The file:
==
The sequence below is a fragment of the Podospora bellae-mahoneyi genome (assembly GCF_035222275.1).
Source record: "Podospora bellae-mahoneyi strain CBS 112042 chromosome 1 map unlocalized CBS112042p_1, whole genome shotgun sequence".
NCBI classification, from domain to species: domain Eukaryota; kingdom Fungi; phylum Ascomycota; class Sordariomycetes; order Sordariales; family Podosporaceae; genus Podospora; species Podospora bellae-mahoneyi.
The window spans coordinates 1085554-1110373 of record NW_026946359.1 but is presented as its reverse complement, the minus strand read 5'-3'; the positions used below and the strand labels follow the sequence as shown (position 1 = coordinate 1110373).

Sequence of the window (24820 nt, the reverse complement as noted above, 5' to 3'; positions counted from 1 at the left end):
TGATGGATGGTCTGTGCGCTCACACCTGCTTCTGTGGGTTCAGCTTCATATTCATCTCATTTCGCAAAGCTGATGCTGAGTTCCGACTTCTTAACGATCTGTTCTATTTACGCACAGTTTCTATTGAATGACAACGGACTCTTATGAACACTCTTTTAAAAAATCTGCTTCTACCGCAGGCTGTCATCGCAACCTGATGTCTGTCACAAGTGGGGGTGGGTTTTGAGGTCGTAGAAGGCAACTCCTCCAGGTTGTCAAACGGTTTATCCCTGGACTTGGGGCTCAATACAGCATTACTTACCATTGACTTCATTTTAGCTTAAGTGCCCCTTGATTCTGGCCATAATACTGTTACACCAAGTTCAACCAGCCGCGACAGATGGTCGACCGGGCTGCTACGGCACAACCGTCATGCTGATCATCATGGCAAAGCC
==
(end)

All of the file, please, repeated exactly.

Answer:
The sequence below is a fragment of the Podospora bellae-mahoneyi genome (assembly GCF_035222275.1).
Source record: "Podospora bellae-mahoneyi strain CBS 112042 chromosome 1 map unlocalized CBS112042p_1, whole genome shotgun sequence".
NCBI classification, from domain to species: domain Eukaryota; kingdom Fungi; phylum Ascomycota; class Sordariomycetes; order Sordariales; family Podosporaceae; genus Podospora; species Podospora bellae-mahoneyi.
The window spans coordinates 1085554-1110373 of record NW_026946359.1 but is presented as its reverse complement, the minus strand read 5'-3'; the positions used below and the strand labels follow the sequence as shown (position 1 = coordinate 1110373).

Sequence of the window (24820 nt, the reverse complement as noted above, 5' to 3'; positions counted from 1 at the left end):
TGATGGATGGTCTGTGCGCTCACACCTGCTTCTGTGGGTTCAGCTTCATATTCATCTCATTTCGCAAAGCTGATGCTGAGTTCCGACTTCTTAACGATCTGTTCTATTTACGCACAGTTTCTATTGAATGACAACGGACTCTTATGAACACTCTTTTAAAAAATCTGCTTCTACCGCAGGCTGTCATCGCAACCTGATGTCTGTCACAAGTGGGGGTGGGTTTTGAGGTCGTAGAAGGCAACTCCTCCAGGTTGTCAAACGGTTTATCCCTGGACTTGGGGCTCAATACAGCATTACTTACCATTGACTTCATTTTAGCTTAAGTGCCCCTTGATTCTGGCCATAATACTGTTACACCAAGTTCAACCAGCCGCGACAGATGGTCGACCGGGCTGCTACGGCACAACCGTCATGCTGATCATCATGGCAAAGCC